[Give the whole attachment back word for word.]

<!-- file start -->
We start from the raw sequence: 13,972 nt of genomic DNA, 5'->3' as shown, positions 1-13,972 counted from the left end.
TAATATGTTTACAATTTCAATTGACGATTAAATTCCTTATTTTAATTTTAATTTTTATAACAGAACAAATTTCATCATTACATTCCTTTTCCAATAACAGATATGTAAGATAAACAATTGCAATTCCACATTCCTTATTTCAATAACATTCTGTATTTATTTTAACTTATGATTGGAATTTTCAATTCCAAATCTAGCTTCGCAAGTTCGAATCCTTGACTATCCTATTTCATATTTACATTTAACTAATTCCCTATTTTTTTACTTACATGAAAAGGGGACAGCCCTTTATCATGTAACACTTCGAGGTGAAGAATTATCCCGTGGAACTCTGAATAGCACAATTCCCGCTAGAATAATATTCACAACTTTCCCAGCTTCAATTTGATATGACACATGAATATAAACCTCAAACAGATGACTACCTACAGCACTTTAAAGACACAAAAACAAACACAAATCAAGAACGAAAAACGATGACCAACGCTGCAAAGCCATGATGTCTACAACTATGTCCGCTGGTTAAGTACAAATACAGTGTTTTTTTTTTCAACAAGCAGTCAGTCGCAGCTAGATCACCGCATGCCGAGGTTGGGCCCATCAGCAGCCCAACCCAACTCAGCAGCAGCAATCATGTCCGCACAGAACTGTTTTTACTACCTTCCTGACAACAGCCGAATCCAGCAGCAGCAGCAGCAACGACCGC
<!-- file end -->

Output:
We start from the raw sequence: 13,972 nt of genomic DNA, 5'->3' as shown, positions 1-13,972 counted from the left end.
TAATATGTTTACAATTTCAATTGACGATTAAATTCCTTATTTTAATTTTAATTTTTATAACAGAACAAATTTCATCATTACATTCCTTTTCCAATAACAGATATGTAAGATAAACAATTGCAATTCCACATTCCTTATTTCAATAACATTCTGTATTTATTTTAACTTATGATTGGAATTTTCAATTCCAAATCTAGCTTCGCAAGTTCGAATCCTTGACTATCCTATTTCATATTTACATTTAACTAATTCCCTATTTTTTTACTTACATGAAAAGGGGACAGCCCTTTATCATGTAACACTTCGAGGTGAAGAATTATCCCGTGGAACTCTGAATAGCACAATTCCCGCTAGAATAATATTCACAACTTTCCCAGCTTCAATTTGATATGACACATGAATATAAACCTCAAACAGATGACTACCTACAGCACTTTAAAGACACAAAAACAAACACAAATCAAGAACGAAAAACGATGACCAACGCTGCAAAGCCATGATGTCTACAACTATGTCCGCTGGTTAAGTACAAATACAGTGTTTTTTTTTTCAACAAGCAGTCAGTCGCAGCTAGATCACCGCATGCCGAGGTTGGGCCCATCAGCAGCCCAACCCAACTCAGCAGCAGCAATCATGTCCGCACAGAACTGTTTTTACTACCTTCCTGACAACAGCCGAATCCAGCAGCAGCAGCAGCAACGACCGC